Performing Arts

Knight Arts to grant $2.5 million this year, applications accepted through May 2

Performers at the Mexican American Council (MAC) co-sponsored Celebracion de la Independencia de Mexico y Centro America held at Tropical Park in Miami in 2014.
Performers at the Mexican American Council (MAC) co-sponsored Celebracion de la Independencia de Mexico y Centro America held at Tropical Park in Miami in 2014. Knight Foundation

As the founder and president of the Mexican-American Council, Maria Garza always wanted to open a mariachi conservatory in Miami.

When she learned about the Knight Arts Challenge, a project of the John S. and James L. Knight Foundation, she applied for a grant of $60,000, that if approved, she would invest in what is now the Miami Mariachi Conservatory in South Dade.

Within the conservatory — which opened in September 2015 — kids from third to eighth grades learn the basics of reading and writing music, the instruments that make up a mariachi band and how to play them.

“We have Mexican, Central American [kids] whose parents work in agriculture and our dream was to allow those kids an opportunity to go learn about their culture, be proud of their heritage and also to be able to share with others about the rich culture of mariachi music,” Garza said. “The role of the Knight Arts Foundation is so important. They’re fulfilling a gap that is missing in the community.”

The Knight Arts Challenge Miami fosters programs by providing funds to people and organizations that want to pursue art-related goals in South Florida. The foundation has invested more than $122 million in Miami’s arts since 2005, and this year through the challenge will give away $2.5 million in grants to those who submit the best ideas.

Through May 2, submissions are being accepted with a three-step requisite: The idea — which should be explained in 150 words — must be about the arts; the project must take place in or benefit South Florida; and the grant recipients must find funds to match Knight’s commitment.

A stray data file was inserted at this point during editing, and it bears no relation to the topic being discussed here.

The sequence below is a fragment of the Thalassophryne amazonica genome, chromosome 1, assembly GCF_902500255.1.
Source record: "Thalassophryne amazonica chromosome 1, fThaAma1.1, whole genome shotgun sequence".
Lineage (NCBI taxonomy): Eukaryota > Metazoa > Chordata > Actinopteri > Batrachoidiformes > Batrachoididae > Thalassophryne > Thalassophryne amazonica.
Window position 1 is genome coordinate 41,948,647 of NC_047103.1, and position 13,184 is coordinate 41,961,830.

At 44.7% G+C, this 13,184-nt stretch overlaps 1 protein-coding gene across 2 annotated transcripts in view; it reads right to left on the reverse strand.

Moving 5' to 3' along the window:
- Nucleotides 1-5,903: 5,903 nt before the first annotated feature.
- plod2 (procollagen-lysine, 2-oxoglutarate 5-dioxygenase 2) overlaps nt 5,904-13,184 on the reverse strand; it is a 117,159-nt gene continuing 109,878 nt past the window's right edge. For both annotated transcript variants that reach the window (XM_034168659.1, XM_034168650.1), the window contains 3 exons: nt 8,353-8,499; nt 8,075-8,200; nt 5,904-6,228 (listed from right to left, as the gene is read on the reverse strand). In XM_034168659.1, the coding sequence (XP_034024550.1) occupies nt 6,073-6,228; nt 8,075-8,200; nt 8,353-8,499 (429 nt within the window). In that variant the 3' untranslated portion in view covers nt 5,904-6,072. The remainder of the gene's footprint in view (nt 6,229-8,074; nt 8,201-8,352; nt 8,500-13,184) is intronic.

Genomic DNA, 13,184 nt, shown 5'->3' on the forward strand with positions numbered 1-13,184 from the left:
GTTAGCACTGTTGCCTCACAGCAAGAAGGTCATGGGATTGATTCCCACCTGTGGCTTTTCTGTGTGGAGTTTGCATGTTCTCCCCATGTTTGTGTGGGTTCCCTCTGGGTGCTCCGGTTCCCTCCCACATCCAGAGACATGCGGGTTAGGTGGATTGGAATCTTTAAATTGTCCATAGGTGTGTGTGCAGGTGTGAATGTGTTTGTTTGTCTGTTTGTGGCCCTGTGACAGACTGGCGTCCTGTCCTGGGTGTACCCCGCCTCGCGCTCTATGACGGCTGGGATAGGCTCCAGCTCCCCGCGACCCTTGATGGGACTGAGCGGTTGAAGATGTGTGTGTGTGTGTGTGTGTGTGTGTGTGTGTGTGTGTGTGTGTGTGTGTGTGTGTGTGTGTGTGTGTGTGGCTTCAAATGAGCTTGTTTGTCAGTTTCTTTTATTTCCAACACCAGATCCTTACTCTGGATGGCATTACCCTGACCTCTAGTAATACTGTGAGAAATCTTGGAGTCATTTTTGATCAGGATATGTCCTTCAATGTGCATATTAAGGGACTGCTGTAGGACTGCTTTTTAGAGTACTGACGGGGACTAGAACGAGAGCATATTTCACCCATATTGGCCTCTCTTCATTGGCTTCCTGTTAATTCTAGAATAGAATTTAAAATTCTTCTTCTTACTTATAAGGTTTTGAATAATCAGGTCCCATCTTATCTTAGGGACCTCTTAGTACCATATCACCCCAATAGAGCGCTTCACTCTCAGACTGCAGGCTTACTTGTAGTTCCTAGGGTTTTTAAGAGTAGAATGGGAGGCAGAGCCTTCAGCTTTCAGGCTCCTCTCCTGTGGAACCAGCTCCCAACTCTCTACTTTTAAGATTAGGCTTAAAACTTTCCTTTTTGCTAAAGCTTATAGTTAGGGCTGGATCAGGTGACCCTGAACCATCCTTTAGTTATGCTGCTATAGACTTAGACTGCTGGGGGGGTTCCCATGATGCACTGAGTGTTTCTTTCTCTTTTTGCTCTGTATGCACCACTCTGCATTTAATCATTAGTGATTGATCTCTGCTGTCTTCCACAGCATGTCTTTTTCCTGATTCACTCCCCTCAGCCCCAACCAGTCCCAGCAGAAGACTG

One-on-one feedback about the applications will be given on April 23 from 2 to 4 p.m. at Macondo Coffee Roasters on 2492 NW 89th Pl. and on April 27 from 5 to 7 p.m. at Panther Coffee on 2390 NW Second Ave.

“You can see when you have 10,000 ideas [submitted], how competitive this process is,” said Victoria Rogers, vice president for the arts at Knight Foundation, who will be part of the committee that selects the winners. “We believe that arts are essential in the creation of these vibrant cities and in the places where we want to live. All the human emotions are displayed through the arts and we think for cities to truly be robust, they need to have a really healthy art ecosystem.”

National Water Dance, Artefactis, Miami Girls Rock Camp and Delou Africa have all been awarded grants by the Knight Arts Foundation through the years.

Njeri Plato, director of Delou Africa, won a grant of $15,000 in 2015. She used it to bring back Dance Africa Miami — a network of African movements through dance and music — by using programs that teach children and adults the rhythms of Africa, movement in rhythms, drama and dance of Africa.

“Dance Africa Miami will be used to bring Forces of Nature, which is part of the African Diaspora, that will happen in August,” Plato said. “We decided that we wanted to showcase the rich tradition of Africa, and the first place to start is with our youth, so we are actually training them to become a junior company. So, it’s Dance Africa Miami in collaboration with Delou Africa, to present Forces of Nature.”

Hannah Rose Nicholas, Nathaniel Wolkstein and David Connor also received a grant in 2015. The three met through the New World Symphony and later formed their band, The Alt Default.

The Alt Default, won a grant of $9,000, for a project that involves working with music and middle school students.

“Since it can be a very tough age and a very tumultuous age, music is such an incredible outlet at that time,” said Nicholas, who plays the viola and sings. “We really wanted to create a program for students that would be very freeing and liberating and something that would allow them to be as creative as they wanted to be but also something that allowed them good skills and tools to help them.”

The project, dubbed Collaborative Songwriting Residency, takes place at Fienberg-Fisher K-8 Center in Miami Beach.

Follow @CataBalzano on Twitter and Instagram

For more information

Knight Arts Challenge:

Miami Mariachi Conservatory:

Delou Africa:

Collaborative Songwriting Residency by The Alt Default:

Applications for the 2016 Knight Arts Challenge Miami, can be found at